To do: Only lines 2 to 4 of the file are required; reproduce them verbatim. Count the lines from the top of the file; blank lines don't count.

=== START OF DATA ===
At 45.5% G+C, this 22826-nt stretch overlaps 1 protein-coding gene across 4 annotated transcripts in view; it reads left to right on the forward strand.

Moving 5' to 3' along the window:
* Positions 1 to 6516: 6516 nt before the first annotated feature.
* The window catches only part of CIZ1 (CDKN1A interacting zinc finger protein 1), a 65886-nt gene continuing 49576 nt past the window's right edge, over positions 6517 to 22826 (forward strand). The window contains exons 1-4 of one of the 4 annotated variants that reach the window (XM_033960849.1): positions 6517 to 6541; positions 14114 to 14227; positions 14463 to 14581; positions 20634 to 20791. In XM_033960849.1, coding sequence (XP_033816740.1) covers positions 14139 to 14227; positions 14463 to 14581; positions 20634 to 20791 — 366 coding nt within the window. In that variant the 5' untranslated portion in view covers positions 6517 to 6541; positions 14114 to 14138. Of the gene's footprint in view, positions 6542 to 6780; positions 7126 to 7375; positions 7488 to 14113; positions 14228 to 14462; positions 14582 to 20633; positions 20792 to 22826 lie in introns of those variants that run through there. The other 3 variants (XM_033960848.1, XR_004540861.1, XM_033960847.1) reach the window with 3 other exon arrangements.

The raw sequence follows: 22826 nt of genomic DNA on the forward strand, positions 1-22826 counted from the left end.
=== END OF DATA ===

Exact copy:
Moving 5' to 3' along the window:
* Positions 1 to 6516: 6516 nt before the first annotated feature.
* The window catches only part of CIZ1 (CDKN1A interacting zinc finger protein 1), a 65886-nt gene continuing 49576 nt past the window's right edge, over positions 6517 to 22826 (forward strand). The window contains exons 1-4 of one of the 4 annotated variants that reach the window (XM_033960849.1): positions 6517 to 6541; positions 14114 to 14227; positions 14463 to 14581; positions 20634 to 20791. In XM_033960849.1, coding sequence (XP_033816740.1) covers positions 14139 to 14227; positions 14463 to 14581; positions 20634 to 20791 — 366 coding nt within the window. In that variant the 5' untranslated portion in view covers positions 6517 to 6541; positions 14114 to 14138. Of the gene's footprint in view, positions 6542 to 6780; positions 7126 to 7375; positions 7488 to 14113; positions 14228 to 14462; positions 14582 to 20633; positions 20792 to 22826 lie in introns of those variants that run through there. The other 3 variants (XM_033960848.1, XR_004540861.1, XM_033960847.1) reach the window with 3 other exon arrangements.